As the COVID-19 pandemic has swept across our country and claimed more than 100,000 lives in a few short months, the opioid epidemic, which dates back to at least the early 2000s, has received less attention. But the toll of the opioid crisis in the United States remains enormous by any measure. Opioid-related fatalities totaled more than 370,000 from 2009 to 2018. In addition to this tragic loss of life, the crisis has caused trillions of dollars of societal harm. In a recent American Enterprise Institute research paper, we detail the economic cost of the opioid crisis and investigate how these costs are distributed across the country and over time. We find that, while the crisis remains severe, there are signs of hope in some places.
Our work is built primarily on a value of statistical life (VSL) framework, an approach that assigns a value to each life lost to opioids, depending on an individual’s age. Academic economists have refined this methodology, and federal agencies such as the Department of Transportation employ this tool to evaluate the costs and benefits of various rules and regulations. Using these sources, we find that the VSL in the United States in 2018 ranged from $5.18 million for 55- to 62-year-olds to $14.59 million for 35- to 44-year-olds. To calculate fatality costs from the opioid epidemic, we multiply the number of opioid-related deaths for an age group by the associated VSL for that year and then sum across age groups. In 2018, we estimate 52,825 opioid-related deaths, an average VSL of $10.37 million, and total fatality costs of $602 billion.
Other costs from the opioid crisis exist as well. In particular, people
who misuse opioids often have higher healthcare costs, impose criminal justice
costs, and contribute to lost productivity. In 2018, we estimate these non-fatality
costs of the opioid crisis totaled $64 billion.
One positive sign is that the total 2018 cost ($666 billion) was $24
billion lower than the total cost in 2017. Nevertheless, the cumulative cost
from 2007 to 2018 was $5.6 trillion. The figure below plots fatality and
non-fatality costs per year during this period.
While the aggregate annual cost of the opioid epidemic helps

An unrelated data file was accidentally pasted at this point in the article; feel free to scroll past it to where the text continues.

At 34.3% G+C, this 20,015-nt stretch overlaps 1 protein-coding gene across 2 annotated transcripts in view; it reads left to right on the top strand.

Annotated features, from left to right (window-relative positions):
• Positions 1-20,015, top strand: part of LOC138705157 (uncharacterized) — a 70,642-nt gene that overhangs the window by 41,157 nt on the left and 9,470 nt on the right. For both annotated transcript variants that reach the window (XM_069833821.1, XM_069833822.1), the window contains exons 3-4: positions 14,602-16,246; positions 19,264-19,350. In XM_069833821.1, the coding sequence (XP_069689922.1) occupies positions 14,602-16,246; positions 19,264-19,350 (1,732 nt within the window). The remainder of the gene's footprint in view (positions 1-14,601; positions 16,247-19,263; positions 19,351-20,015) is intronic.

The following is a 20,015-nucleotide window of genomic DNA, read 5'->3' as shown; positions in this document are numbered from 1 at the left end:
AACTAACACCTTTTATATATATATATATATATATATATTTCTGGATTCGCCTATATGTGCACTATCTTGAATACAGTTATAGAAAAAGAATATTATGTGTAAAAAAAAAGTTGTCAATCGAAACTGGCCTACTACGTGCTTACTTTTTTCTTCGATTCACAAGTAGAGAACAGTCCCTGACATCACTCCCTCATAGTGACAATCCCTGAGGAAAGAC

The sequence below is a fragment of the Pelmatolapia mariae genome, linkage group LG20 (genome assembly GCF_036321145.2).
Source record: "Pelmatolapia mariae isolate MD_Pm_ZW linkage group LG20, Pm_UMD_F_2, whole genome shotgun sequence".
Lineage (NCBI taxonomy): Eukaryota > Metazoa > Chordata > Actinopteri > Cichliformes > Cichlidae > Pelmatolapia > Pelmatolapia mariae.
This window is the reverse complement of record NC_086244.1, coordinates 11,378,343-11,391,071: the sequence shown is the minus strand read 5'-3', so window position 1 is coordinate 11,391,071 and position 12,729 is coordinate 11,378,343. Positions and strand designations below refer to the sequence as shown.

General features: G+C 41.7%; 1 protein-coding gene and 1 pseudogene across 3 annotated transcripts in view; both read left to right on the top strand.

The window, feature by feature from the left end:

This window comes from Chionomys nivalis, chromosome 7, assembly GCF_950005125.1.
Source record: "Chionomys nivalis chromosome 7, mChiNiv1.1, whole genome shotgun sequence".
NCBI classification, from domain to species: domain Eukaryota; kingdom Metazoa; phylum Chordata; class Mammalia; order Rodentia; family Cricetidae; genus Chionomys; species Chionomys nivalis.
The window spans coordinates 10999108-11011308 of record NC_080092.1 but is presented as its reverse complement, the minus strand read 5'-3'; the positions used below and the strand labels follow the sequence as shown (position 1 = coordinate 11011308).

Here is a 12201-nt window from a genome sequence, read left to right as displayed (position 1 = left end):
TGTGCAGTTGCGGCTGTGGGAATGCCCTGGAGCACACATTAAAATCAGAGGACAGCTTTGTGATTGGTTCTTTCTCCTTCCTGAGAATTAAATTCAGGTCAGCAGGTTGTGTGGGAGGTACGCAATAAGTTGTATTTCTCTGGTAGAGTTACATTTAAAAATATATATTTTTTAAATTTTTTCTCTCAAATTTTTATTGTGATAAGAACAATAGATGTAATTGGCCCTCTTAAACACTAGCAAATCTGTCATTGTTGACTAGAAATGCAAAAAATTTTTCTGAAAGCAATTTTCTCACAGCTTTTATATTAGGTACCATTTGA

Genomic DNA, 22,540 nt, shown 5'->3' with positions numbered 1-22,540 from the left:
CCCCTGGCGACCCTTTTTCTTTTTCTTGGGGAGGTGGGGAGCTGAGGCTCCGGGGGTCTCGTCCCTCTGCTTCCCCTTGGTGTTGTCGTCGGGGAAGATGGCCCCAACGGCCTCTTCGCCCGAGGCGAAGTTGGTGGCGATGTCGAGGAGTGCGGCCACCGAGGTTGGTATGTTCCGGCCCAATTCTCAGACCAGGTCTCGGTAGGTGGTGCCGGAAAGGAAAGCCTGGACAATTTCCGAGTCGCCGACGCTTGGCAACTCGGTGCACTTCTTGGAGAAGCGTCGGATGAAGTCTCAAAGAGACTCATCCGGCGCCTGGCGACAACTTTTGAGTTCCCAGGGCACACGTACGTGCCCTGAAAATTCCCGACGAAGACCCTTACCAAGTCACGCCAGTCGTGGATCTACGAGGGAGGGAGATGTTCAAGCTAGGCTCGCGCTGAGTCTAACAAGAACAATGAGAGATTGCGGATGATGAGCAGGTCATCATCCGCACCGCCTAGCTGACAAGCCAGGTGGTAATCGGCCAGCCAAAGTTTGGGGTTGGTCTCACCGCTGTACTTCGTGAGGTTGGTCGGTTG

policymakers understand the magnitude of the crisis, it leaves out a critical
detail: Where in the United States is this crisis most acute? And how is the
crisis evolving locally? We tackle these questions by carefully distributing
our national cost estimates to the regional and even county level.
Our results illustrate the important fact that the national trend
differs markedly from some local trends. For example, while the national
aggregate costs fell from 2017 to 2018, costs increased during this period in
19 states. In Arizona, Delaware, Maryland, Missouri, Montana, New Jersey,
Pennsylvania, South Carolina, and Vermont, the cost increased more $100 per
The opioid epidemic thus far has evolved in waves. The severity of prescription-related opioid abuse has diminished notably while the use of illegal opioids such as fentanyl and heroin has increased. Our research shows that the nature of this current wave is distinct from prior waves in part because how it spreads. Increased illegal opioid-related mortality is more likely to spill across county lines than prescription-opioid-related mortality. We therefore predict the public health impact of the next wave to become even more geographically diffuse, with smaller costs spread out over a larger geographic area. However, we also expect there will be clusters of counties with increasing illegal-opioid-related mortality rates. Policymakers should be prepared to adapt their interventions to the evolving geographic distribution of the opioid threat.